President of Ipatimup

While President of Ipatimup and member of the Board of Directors of i3S, it is hard for me to find a project to which I am best suited than “Knowing disease: Patients first”. Firstly, because I participated in the genesis of the original idea, as one of the four members of the European team who participated in the bilateral USA/Europe meeting on these issues that took place in 2008 in Sirmione, Italy. Secondly, and most importantly, because I have repeatedly witnessed the goodwill, enthusiasm and competence that Paula Silva, João Arriscado Nunes, Rui Mota Cardoso and many other professionals of the São João Hospital Centre and IPO-Porto have dedicated to this Project.
Health Sciences in general are well known for their trend towards “Interdisciplinarity” and this Project represents a superb example of such reality. The quality of the professionals involved in the different phases of the Project made it possible to wisely bring together patient organisations, psychologists, medical doctors, nurses, sociologists and nutritionists. Furthermore, possibly without being aware of it, these professionals applied the five principles that Deletic and Wong postulated in their seminal paper: “How to catalyse collaboration”*. In this way, Paula Silva and her team were able to reach the aims they had set out to achieve. For my part, I can only thank them and await the implementation results.
 
*The five principle for those of you who are interested: 1. Forge a shared mission; 2. Develop T-shaped researchers; 3. Nurture constructive dialogue; 4. Give institutional support; 5. Bridge research, policy and practice (Nature 525:315-317, 17 September 2015).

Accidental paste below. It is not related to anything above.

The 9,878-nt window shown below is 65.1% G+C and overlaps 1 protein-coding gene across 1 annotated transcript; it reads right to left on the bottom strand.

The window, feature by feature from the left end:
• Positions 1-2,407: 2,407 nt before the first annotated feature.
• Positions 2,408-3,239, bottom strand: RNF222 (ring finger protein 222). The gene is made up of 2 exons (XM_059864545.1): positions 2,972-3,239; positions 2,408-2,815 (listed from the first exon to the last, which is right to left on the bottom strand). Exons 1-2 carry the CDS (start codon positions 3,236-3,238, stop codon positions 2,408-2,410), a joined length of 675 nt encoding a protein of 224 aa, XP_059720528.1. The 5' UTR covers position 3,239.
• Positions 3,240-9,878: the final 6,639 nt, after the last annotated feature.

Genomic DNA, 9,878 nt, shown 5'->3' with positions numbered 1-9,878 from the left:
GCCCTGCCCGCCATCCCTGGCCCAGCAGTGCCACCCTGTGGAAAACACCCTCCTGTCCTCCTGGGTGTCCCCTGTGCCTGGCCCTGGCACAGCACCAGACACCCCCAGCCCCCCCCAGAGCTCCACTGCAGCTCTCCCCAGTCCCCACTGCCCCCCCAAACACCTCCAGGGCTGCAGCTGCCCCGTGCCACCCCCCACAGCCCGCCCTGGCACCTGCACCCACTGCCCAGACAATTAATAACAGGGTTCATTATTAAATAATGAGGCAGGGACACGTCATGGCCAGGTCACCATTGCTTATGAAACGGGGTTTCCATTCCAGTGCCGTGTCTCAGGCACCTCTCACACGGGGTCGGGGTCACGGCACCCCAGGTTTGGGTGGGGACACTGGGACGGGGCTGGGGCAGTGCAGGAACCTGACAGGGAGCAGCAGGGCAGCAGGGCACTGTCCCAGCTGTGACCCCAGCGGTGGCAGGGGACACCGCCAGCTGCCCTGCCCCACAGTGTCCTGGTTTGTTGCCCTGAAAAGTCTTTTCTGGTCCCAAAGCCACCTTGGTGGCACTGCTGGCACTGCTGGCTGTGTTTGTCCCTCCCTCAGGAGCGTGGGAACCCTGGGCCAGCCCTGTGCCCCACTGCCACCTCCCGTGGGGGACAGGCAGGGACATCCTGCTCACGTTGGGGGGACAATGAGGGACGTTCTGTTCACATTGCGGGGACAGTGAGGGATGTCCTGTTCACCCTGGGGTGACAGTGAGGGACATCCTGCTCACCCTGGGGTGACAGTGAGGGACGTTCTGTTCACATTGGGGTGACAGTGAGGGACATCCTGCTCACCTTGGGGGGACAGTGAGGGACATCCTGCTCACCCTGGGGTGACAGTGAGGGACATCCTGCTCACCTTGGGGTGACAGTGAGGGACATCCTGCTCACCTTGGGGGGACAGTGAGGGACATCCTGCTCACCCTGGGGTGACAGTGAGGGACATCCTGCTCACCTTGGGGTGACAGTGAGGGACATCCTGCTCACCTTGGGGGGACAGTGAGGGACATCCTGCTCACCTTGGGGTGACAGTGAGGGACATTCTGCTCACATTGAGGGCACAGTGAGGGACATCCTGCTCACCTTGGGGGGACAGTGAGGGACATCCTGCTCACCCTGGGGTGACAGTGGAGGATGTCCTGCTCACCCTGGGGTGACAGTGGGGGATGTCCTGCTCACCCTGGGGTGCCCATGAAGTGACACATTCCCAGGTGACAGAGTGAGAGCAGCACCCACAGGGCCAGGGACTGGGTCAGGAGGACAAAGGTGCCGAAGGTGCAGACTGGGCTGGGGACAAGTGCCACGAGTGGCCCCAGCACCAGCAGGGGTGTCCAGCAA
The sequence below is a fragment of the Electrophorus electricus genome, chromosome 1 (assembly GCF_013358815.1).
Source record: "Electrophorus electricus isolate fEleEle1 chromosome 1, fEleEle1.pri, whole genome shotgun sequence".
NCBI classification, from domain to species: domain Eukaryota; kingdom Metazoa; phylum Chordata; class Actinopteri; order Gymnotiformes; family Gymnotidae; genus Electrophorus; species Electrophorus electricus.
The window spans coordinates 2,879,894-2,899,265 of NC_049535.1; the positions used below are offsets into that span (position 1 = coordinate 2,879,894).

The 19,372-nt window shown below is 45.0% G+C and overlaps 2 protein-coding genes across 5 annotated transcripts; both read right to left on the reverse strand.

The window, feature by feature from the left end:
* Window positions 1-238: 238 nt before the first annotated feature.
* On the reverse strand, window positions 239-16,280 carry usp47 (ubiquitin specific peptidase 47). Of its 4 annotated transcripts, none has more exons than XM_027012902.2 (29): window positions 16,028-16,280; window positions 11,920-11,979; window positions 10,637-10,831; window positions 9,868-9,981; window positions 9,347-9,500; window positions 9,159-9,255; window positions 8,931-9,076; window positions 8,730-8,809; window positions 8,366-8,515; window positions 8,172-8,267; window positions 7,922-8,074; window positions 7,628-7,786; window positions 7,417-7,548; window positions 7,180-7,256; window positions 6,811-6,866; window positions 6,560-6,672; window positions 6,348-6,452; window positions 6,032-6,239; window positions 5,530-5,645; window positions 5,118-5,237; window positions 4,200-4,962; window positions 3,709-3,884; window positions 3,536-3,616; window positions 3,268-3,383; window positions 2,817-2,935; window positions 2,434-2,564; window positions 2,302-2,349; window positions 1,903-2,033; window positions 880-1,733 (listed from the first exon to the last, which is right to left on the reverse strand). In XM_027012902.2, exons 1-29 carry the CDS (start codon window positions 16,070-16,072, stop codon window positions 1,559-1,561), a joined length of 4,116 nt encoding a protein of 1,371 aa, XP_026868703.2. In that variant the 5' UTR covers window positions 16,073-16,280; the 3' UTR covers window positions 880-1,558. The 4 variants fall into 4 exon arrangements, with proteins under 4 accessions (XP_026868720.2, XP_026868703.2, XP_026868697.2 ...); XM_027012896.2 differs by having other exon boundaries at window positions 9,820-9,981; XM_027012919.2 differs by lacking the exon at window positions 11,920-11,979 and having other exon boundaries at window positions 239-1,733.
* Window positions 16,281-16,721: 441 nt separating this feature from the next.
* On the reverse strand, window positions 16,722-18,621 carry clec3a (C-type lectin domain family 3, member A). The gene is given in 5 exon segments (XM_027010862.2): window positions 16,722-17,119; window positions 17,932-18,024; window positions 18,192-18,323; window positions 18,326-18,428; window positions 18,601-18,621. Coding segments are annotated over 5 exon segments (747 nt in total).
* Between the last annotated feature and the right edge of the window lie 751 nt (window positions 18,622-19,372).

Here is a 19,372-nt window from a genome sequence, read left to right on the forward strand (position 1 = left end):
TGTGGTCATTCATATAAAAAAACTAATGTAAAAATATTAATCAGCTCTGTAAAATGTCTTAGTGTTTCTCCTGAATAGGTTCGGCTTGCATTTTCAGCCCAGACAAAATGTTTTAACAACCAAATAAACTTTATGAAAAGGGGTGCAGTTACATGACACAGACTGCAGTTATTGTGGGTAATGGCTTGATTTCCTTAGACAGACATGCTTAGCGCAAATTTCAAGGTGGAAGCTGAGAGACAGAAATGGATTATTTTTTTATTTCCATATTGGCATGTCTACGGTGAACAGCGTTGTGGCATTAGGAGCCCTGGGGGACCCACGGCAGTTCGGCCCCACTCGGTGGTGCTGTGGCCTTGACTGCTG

Rui Mota Cardoso

Carl Friedrich von Weizsäcker, a German medical doctor and philosopher, defined what he considered to be the “fundamental medical act” in medicine: “a Man is ill, possessed by discouragement, feels the need to be helped and therefore calls for the medical doctor. i
This call for help goes beyond the fight for physical integrity. It is the patient’s individuality that is at risk, is reacting and in distress; the patient asks for help in order to protect his/her physical integrity, as well as his/her physiologic, social, moral, spiritual and human wholeness. This call for help intends to preserve autonomy, already lost in the act of needing help, to protect self-determination and the right to know and decide. In fact, to defend his/her dignity.    
In sum, patients seek (1) Physical, physiologic and social integrity; (2) Safety, perhaps the most anguishing need; (3) Control of the situation and stress cause by it; (4) Information and decision-making; (5) Dignity; and (6) Autonomy, the major sign of a healthy individual.
If a medical doctor faces a disease, the patient faces a drama. Accordingly, the clinical act treats the disease while it treats the patient. And this type of care implies entering thepatient’s world of pain, understanding his/her fears, beliefs, weaknesses and resiliencies, respecting his/her autonomy and providing tools for self-control.
“Knowing disease: Patients first” has this dual objective.

i von Weiszaecker. Artz und Kranker.  Stuttgart. 1942.

The project also includes the active contribution of patient organisations. Their mission in promoting health and supporting patients, their families and caregivers, makes them interactive and comprehensive platforms in the sharing of information and experiences. This has a guaranteed positive effect on the disease. Continuing with the already implemented teamwork, this space aims to make known the patient associations that are related to the pathologies included in the project. Any queries and/or questions should be addressed to them directly. They will be available to provide the appropriate assistance.